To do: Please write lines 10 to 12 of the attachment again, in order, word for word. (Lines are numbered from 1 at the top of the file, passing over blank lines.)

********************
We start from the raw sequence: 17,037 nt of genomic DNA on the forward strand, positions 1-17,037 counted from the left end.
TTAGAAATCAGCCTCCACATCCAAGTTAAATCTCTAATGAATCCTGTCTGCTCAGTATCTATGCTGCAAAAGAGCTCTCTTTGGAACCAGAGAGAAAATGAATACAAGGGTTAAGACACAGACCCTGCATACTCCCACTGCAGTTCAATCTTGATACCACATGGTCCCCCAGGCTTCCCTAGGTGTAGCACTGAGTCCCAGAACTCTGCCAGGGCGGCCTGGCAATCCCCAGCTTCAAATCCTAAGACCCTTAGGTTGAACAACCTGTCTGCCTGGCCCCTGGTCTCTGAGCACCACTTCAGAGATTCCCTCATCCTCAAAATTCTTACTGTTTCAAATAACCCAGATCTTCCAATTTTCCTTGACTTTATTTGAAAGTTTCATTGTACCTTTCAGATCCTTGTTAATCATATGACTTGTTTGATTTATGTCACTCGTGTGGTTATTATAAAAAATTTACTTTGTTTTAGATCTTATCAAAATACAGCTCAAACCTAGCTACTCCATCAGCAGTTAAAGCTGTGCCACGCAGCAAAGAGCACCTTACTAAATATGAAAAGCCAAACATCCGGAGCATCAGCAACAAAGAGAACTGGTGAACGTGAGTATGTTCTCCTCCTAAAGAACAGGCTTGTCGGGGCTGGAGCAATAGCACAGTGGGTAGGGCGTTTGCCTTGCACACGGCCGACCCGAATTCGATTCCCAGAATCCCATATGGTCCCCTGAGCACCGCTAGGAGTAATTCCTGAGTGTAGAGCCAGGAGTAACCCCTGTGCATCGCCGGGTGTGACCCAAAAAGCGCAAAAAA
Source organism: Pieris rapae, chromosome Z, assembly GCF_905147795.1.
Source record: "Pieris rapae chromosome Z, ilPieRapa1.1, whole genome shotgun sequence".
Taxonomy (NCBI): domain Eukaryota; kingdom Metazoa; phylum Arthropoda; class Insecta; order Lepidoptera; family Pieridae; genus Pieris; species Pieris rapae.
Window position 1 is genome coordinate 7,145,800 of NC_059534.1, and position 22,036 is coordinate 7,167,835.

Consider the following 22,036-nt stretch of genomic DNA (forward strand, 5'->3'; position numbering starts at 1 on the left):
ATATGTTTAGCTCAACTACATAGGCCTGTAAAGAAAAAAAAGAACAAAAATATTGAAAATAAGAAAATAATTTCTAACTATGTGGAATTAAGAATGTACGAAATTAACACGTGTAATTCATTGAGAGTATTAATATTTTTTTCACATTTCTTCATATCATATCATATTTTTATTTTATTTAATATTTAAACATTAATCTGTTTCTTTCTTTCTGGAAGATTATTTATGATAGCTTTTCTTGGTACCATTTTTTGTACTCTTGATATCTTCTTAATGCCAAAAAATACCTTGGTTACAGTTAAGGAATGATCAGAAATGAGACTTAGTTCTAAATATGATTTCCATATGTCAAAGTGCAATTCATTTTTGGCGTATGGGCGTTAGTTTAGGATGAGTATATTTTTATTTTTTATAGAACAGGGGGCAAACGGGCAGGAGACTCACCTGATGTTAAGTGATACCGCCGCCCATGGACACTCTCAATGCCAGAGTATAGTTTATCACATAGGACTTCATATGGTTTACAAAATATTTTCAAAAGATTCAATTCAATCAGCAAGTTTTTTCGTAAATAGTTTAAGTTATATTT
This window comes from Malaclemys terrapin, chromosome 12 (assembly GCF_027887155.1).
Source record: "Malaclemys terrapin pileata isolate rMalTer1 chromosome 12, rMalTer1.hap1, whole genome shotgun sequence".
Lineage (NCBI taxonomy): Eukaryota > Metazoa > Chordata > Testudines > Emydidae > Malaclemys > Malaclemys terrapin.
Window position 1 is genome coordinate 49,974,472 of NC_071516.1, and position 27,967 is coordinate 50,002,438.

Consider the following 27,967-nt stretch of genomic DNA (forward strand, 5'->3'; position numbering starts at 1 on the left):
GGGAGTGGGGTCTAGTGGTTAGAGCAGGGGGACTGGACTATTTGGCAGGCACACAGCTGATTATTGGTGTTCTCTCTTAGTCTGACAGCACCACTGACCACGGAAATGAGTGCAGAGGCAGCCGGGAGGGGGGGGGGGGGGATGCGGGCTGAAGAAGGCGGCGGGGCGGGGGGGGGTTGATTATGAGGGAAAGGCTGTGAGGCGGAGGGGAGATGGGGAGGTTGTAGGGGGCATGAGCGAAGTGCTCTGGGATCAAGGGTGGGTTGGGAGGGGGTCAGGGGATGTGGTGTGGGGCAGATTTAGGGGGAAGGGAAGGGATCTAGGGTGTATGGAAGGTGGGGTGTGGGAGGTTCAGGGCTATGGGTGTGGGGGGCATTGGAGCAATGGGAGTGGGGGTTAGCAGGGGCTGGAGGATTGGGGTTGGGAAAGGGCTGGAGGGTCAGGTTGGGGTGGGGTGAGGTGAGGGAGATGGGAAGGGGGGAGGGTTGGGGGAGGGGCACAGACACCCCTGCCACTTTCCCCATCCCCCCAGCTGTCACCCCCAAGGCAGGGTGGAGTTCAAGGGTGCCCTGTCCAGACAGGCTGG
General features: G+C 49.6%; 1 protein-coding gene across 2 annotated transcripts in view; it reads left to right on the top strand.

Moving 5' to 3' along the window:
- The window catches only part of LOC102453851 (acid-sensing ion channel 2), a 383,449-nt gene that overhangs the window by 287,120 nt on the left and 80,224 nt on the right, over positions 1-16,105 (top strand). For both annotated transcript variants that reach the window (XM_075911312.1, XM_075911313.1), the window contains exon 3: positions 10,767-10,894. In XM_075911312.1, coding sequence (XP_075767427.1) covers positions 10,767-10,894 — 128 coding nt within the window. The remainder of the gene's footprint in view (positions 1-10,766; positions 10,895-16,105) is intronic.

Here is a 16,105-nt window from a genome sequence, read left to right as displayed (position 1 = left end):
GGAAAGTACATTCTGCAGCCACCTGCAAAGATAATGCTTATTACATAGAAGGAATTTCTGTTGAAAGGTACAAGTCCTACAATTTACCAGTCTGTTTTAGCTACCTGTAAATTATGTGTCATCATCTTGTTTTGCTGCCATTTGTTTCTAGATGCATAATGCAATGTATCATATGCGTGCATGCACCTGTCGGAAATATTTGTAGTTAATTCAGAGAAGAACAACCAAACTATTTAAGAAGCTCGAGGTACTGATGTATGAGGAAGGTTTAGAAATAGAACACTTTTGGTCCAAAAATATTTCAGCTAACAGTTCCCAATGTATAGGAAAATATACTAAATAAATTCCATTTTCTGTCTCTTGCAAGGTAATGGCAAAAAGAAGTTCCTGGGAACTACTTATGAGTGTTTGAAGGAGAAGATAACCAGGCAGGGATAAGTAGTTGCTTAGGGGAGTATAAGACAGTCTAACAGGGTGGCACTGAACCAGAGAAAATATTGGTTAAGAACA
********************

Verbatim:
Source record: "Malaclemys terrapin pileata isolate rMalTer1 chromosome 12, rMalTer1.hap1, whole genome shotgun sequence".
Lineage (NCBI taxonomy): Eukaryota > Metazoa > Chordata > Testudines > Emydidae > Malaclemys > Malaclemys terrapin.
Window position 1 is genome coordinate 49,974,472 of NC_071516.1, and position 27,967 is coordinate 50,002,438.